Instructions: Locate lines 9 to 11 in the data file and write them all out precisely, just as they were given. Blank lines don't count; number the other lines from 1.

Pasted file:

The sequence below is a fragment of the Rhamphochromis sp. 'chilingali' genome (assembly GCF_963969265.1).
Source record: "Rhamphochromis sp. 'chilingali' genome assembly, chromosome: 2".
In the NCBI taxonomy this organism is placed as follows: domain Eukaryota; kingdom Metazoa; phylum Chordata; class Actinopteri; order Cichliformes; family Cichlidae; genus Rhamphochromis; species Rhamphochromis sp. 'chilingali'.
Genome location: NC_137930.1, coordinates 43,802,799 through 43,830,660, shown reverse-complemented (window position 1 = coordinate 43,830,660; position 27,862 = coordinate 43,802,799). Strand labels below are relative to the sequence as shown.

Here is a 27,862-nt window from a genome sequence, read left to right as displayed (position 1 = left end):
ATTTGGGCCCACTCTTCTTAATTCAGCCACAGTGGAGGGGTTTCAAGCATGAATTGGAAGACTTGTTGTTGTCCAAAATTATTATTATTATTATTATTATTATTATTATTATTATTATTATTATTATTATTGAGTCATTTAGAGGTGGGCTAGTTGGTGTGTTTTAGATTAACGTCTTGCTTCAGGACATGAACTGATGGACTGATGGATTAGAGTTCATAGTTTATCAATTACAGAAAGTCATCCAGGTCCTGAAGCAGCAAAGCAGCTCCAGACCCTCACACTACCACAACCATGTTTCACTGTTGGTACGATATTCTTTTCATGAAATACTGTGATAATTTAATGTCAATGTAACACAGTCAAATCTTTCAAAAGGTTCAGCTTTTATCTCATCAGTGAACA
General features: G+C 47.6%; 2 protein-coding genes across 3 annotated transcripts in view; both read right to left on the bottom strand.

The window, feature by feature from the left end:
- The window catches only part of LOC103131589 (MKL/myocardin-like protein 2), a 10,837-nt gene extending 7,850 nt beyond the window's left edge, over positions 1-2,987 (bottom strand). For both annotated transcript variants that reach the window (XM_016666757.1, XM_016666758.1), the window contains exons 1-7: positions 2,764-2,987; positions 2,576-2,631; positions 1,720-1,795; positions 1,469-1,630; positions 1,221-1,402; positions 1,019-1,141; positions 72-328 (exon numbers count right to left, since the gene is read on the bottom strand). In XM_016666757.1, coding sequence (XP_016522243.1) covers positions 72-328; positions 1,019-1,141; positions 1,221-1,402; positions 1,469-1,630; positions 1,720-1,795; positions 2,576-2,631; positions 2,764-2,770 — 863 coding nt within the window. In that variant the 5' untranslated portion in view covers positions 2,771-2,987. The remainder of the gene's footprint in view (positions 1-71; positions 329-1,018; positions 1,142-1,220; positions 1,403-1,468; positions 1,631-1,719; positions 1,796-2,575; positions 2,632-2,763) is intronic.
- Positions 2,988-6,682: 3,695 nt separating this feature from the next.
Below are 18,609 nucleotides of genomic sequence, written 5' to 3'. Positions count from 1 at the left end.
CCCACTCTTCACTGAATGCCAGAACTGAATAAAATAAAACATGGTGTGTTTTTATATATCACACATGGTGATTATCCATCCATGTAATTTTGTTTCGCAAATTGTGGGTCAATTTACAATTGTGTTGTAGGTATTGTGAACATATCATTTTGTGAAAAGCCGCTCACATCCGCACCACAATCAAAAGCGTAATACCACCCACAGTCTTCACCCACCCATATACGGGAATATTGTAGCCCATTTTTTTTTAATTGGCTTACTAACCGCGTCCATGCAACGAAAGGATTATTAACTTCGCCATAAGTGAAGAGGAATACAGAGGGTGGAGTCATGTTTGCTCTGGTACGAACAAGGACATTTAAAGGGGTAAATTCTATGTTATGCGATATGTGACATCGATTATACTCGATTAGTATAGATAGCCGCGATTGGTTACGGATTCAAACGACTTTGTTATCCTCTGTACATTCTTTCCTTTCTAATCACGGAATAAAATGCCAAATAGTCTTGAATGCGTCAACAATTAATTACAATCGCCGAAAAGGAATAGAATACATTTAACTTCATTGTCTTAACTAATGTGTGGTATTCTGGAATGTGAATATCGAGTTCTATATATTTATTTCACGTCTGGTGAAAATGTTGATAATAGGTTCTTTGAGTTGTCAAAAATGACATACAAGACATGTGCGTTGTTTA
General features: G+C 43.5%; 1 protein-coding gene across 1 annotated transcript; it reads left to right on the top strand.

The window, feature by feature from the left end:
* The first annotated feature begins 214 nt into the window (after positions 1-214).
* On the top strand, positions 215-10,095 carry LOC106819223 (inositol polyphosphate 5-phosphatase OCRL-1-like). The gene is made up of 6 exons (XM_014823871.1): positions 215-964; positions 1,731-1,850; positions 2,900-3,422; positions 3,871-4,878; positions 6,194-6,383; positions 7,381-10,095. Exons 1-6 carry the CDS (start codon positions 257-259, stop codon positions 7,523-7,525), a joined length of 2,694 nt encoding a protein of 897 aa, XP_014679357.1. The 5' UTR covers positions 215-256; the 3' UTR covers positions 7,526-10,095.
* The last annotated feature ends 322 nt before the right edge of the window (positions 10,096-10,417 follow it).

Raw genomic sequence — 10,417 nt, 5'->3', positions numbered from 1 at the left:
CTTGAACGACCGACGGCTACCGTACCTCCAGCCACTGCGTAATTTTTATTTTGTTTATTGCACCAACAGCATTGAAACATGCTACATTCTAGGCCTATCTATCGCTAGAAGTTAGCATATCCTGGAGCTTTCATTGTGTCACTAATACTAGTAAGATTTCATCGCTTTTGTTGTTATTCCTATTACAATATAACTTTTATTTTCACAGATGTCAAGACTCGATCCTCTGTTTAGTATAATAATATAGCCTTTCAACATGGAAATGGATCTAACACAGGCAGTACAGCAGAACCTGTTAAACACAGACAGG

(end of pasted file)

- The window catches only part of LOC103131589 (MKL/myocardin-like protein 2), a 10,837-nt gene extending 7,850 nt beyond the window's left edge, over positions 1-2,987 (bottom strand). For both annotated transcript variants that reach the window (XM_016666757.1, XM_016666758.1), the window contains exons 1-7: positions 2,764-2,987; positions 2,576-2,631; positions 1,720-1,795; positions 1,469-1,630; positions 1,221-1,402; positions 1,019-1,141; positions 72-328 (exon numbers count right to left, since the gene is read on the bottom strand). In XM_016666757.1, coding sequence (XP_016522243.1) covers positions 72-328; positions 1,019-1,141; positions 1,221-1,402; positions 1,469-1,630; positions 1,720-1,795; positions 2,576-2,631; positions 2,764-2,770 — 863 coding nt within the window. In that variant the 5' untranslated portion in view covers positions 2,771-2,987. The remainder of the gene's footprint in view (positions 1-71; positions 329-1,018; positions 1,142-1,220; positions 1,403-1,468; positions 1,631-1,719; positions 1,796-2,575; positions 2,632-2,763) is intronic.
- Positions 2,988-6,682: 3,695 nt separating this feature from the next.
Below are 18,609 nucleotides of genomic sequence, written 5' to 3'. Positions count from 1 at the left end.